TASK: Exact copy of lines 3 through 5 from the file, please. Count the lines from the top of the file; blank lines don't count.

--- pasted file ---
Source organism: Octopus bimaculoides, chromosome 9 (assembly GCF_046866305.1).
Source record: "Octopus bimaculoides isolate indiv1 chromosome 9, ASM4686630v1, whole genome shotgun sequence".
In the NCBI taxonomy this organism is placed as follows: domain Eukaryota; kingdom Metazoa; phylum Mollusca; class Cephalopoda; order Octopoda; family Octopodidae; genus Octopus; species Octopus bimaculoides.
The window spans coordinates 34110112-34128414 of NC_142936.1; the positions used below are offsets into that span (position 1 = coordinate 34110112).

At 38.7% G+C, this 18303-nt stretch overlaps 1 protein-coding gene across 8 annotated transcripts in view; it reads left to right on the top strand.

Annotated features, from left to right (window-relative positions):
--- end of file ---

In the NCBI taxonomy this organism is placed as follows: domain Eukaryota; kingdom Metazoa; phylum Mollusca; class Cephalopoda; order Octopoda; family Octopodidae; genus Octopus; species Octopus bimaculoides.
The window spans coordinates 34110112-34128414 of NC_142936.1; the positions used below are offsets into that span (position 1 = coordinate 34110112).

At 38.7% G+C, this 18303-nt stretch overlaps 1 protein-coding gene across 8 annotated transcripts in view; it reads left to right on the top strand.